Fenugreek was first recorded in 1500 B.C. as an ancient Egyptian papyrus, native to southern Europe, Western Asia, and the Mediterranean region. It’s been used as a medicinal and culinary herb throughout the ancient world. Egyptians used fenugreek as a spice in the embalming process, while Romans and Greeks used it for cattle fodder. Today, fenugreek is still grown for use as fodder in northern Africa and some parts of Europe, is cultivated from China to western Europe for its aromatic seeds, and is indispensable in Indian curry.
Historically, fenugreek seed has been used to relieve symptoms of menopause, induce childbirth, and for digestive problems. Some modern uses of fenugreek include a folk remedy for diabetes , stimulation of milk production for breastfeeding mothers, and for treating a loss of appetite. It can be applied topically to the skin to reduce inflammation. Let’s take a closer look at the many fenugreek benefits people can experience.
Fenugreek May Improve Digestive Problems
Fenugreek may be useful for treating upset stomach, inflammatory issues of the stomach, and constipation. Some people use it as part of their ulcerative colitis diet.
Fenugreek May Lower Cholesterol
A study of people in India with non-insulin-dependent diabetes mellitus took 2.5 grams of fenugreek two times a day for three months, and experienced lower cholesterol and triglycerides, without affecting their HDL cholesterol levels .
Have Better Sex
Who doesn’t want better sex?! Fenugreek has been used to treat erectile dysfunction and increase male libido and testosterone levels.
Increase the Supply of Breast Milk
Women using fenugreek report an increase in their breast milk production within 24 hours. Fenugreek stimulates the milk ducts and acts as a galactagogue .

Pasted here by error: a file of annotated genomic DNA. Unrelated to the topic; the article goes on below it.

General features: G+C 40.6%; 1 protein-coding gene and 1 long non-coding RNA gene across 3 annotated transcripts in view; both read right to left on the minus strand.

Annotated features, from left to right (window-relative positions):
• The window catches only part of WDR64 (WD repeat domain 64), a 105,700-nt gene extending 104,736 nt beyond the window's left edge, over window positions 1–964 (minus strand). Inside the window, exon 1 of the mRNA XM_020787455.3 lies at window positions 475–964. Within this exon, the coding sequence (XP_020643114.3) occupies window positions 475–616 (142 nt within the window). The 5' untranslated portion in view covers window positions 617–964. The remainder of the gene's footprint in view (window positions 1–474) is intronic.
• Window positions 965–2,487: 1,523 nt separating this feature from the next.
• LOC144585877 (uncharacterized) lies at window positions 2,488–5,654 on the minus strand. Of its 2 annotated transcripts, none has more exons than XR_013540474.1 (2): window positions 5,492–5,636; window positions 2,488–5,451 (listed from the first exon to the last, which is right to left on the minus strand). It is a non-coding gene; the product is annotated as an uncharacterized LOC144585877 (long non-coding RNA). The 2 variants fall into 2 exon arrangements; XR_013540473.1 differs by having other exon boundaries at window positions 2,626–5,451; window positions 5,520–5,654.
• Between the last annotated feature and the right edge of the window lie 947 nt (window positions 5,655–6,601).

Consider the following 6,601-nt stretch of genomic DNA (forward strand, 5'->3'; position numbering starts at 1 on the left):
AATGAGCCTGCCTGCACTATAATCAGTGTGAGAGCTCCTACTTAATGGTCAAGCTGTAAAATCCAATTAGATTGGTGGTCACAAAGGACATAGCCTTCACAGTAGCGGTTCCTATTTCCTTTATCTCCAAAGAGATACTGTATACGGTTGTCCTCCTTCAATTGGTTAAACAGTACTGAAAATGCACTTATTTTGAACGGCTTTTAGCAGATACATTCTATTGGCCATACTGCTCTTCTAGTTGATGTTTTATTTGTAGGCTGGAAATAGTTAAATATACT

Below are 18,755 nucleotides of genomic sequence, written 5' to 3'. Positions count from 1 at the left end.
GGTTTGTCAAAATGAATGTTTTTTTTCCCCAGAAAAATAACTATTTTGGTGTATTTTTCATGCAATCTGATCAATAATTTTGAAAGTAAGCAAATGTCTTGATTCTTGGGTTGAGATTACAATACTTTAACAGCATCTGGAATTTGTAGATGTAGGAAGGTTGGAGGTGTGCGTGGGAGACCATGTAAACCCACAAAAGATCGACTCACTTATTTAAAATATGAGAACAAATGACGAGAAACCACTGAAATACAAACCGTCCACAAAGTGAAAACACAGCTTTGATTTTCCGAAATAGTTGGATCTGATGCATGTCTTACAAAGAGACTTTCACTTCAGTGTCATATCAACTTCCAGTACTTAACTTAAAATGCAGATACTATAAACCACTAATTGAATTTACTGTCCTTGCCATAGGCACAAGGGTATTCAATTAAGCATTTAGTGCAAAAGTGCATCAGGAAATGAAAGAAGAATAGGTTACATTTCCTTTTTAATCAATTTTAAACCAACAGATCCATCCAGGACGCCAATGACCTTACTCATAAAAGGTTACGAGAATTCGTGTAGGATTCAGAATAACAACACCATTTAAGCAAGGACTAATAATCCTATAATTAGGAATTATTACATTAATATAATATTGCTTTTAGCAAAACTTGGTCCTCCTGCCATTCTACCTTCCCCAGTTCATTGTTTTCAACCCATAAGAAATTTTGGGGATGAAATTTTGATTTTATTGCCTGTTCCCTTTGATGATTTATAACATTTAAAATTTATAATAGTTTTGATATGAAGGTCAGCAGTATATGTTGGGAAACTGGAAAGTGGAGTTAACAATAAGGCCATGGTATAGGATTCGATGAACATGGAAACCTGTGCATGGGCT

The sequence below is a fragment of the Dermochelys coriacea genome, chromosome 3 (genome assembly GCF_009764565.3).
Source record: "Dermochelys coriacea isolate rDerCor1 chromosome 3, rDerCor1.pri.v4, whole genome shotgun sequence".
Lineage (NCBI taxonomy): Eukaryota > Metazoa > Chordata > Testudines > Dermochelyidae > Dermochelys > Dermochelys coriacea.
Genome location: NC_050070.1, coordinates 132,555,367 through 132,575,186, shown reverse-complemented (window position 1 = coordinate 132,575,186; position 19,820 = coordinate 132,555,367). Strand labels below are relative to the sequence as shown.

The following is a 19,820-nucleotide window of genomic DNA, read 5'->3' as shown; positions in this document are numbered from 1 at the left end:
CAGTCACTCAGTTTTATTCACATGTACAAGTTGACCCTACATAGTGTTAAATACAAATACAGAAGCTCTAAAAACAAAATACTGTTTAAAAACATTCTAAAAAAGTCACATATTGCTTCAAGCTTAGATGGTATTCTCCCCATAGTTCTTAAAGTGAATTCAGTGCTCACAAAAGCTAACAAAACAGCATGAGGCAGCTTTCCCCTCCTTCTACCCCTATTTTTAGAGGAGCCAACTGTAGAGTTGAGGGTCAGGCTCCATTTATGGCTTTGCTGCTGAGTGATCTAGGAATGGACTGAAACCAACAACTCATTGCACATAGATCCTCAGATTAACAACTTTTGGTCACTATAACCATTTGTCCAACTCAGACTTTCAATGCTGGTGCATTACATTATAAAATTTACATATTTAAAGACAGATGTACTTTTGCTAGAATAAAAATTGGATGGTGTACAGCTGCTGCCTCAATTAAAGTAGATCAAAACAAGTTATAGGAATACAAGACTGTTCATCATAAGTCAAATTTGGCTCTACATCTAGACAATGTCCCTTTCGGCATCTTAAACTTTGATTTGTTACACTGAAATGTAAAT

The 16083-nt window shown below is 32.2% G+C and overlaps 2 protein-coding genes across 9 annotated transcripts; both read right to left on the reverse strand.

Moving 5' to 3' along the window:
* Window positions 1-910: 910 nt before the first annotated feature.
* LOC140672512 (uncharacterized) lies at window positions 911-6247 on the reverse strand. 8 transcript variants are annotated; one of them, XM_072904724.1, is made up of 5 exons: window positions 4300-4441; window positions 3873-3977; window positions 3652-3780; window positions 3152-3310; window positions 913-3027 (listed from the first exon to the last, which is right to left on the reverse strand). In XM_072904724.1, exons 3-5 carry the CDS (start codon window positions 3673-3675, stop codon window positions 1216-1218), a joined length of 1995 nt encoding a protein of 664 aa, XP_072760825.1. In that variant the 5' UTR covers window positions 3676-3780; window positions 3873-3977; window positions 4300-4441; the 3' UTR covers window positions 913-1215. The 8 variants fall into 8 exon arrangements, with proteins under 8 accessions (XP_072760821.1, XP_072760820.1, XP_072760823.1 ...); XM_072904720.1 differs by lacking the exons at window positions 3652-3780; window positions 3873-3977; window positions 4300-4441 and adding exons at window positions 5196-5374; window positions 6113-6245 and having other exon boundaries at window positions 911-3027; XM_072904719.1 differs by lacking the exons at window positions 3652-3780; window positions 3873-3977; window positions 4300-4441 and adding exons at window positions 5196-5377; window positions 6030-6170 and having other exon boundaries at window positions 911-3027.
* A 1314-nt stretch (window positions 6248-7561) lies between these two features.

Reduce Inflammation Inside and Out
When fenugreek is wrapped in a cloth and heated, it can be used to reduce inflammation in muscles and lymph nodes. It can also be used to treat eczema, sciatica, and dandruff. When consumed, fenugreek helps with internal inflammation related to mouth ulcers, bronchitis, chronic coughs, kidney issues, infections just beneath the surface of the skin, and cancer.
Fenugreek May Improve Athletic Performance
Using fenugreek extract along with creatine may offer improved body strength, according to a study of healthy men over a period of eight weeks. The participants were tested for muscular strength, body composition, and anaerobic capacity at four and eight weeks of the study. It was determined that the creatine and fenugreek extract supplementation was as effective as the combination of fenugreek and dextrose . If you’re already using creatine, you might consider adding fenugreek to your supplementation schedule.
Add Spice to Foods
Fenugreek is a main ingredient in Indian foods, like curried dishes. You can also find it in beverages, maple syrup, and tobacco. Some use fenugreek leaves in salad.
Potential Side Effects of Fenugreek
Not everyone tolerates fenugreek well. Some people experience an upset stomach, excess gas, bloating, and diarrhea from using fenugreek. Others may cough, wheeze, have nasal congestion, or facial swelling. Some very sensitive people may experience severe allergic reactions that require immediate medical treatment.
- Effect of fenugreek seeds on blood glucose and serum lipids in type I diabetes.
Sharma RD1, Raghuram TC, Rao NS. Send to
Eur J Clin Nutr. 1990 Apr;44(4):301-6.
- Comparative Study on Hypocholesterolemic and Antioxidant Activities of Various Extracts of Fenugreek Seeds.
Belguith-Hadriche O1, Bouaziz M, Jamoussi K, Simmonds MS, El Feki A, Makni-Ayedi F. Food Chem. 2013 Jun 1;138(2-3):1448-53. doi: 10.1016/j.foodchem.2012.11.003. Epub 2012 Nov 12.
Bethesda (MD): National Library of Medicine (US); 2006-.Bookshelf ID: NBK501779PMID: 30000838
- Effects of Combined Creatine Plus Fenugreek Extract vs. Creatine Plus Carbohydrate Supplementation on Resistance Training Adaptations
Lem Taylor,1,2✉* Chris Poole,3,* Earnest Pena,1,* Morgan Lewing,1,* Richard Kreider,4,* Cliffa Foster,1,* and Colin Wilborn1,2* J Sports Sci Med. 2011 Jun; 10(2): 254–260. Published online 2011 Jun 1.